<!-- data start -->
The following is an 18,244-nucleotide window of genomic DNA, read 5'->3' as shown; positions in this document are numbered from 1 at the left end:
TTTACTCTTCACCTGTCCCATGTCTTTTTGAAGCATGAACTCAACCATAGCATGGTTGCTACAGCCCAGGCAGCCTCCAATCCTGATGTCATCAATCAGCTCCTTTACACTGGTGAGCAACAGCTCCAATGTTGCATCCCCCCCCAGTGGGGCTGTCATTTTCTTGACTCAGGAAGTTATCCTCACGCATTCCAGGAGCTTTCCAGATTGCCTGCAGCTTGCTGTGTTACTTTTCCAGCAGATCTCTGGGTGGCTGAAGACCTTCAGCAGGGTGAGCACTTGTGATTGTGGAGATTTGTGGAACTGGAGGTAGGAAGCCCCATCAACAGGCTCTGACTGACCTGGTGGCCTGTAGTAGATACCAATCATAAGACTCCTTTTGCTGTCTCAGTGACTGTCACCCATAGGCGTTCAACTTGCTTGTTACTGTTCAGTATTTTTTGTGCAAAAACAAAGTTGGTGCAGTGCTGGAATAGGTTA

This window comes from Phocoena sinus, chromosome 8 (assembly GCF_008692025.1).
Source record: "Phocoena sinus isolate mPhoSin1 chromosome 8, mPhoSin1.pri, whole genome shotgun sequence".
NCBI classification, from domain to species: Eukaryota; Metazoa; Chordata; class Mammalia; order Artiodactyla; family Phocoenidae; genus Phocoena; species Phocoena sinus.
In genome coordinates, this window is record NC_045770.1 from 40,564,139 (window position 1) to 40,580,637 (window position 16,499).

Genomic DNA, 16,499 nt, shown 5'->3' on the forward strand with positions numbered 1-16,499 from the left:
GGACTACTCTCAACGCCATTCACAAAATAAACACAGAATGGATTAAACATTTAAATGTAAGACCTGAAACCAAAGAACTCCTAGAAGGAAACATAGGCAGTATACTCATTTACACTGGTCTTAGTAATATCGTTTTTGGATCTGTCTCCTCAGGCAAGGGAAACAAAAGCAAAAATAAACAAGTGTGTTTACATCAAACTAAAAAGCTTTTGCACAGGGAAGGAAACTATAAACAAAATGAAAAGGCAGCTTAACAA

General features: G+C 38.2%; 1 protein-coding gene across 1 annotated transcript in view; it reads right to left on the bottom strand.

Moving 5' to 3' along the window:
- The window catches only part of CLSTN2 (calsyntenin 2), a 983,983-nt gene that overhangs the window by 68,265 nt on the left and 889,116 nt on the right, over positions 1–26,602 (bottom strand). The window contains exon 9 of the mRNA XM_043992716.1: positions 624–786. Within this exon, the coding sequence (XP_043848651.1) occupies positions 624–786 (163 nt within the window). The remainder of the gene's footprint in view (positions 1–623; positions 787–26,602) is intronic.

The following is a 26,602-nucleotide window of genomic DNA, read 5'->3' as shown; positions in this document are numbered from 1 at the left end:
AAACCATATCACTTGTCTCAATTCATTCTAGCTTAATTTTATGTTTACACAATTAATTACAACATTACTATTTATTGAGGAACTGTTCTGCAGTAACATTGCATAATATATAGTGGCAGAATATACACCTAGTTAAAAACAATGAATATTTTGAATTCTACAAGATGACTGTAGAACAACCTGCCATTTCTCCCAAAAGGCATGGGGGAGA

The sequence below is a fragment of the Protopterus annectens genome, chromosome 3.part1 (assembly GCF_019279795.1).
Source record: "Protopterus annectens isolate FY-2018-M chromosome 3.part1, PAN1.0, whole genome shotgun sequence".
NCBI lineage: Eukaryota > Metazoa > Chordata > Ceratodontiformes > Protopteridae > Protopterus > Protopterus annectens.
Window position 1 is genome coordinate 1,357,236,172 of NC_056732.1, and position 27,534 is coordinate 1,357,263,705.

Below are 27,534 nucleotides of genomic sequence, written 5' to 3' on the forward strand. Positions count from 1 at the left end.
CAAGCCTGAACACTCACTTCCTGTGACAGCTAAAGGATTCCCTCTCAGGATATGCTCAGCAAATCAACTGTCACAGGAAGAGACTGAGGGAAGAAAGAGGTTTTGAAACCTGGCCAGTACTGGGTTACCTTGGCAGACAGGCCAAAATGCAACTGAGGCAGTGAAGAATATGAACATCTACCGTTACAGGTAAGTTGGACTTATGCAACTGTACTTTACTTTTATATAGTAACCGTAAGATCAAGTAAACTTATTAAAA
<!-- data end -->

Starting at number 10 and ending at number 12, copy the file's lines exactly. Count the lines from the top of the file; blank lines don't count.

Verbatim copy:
Moving 5' to 3' along the window:
- The window catches only part of CLSTN2 (calsyntenin 2), a 983,983-nt gene that overhangs the window by 68,265 nt on the left and 889,116 nt on the right, over positions 1–26,602 (bottom strand). The window contains exon 9 of the mRNA XM_043992716.1: positions 624–786. Within this exon, the coding sequence (XP_043848651.1) occupies positions 624–786 (163 nt within the window). The remainder of the gene's footprint in view (positions 1–623; positions 787–26,602) is intronic.

The following is a 26,602-nucleotide window of genomic DNA, read 5'->3' as shown; positions in this document are numbered from 1 at the left end: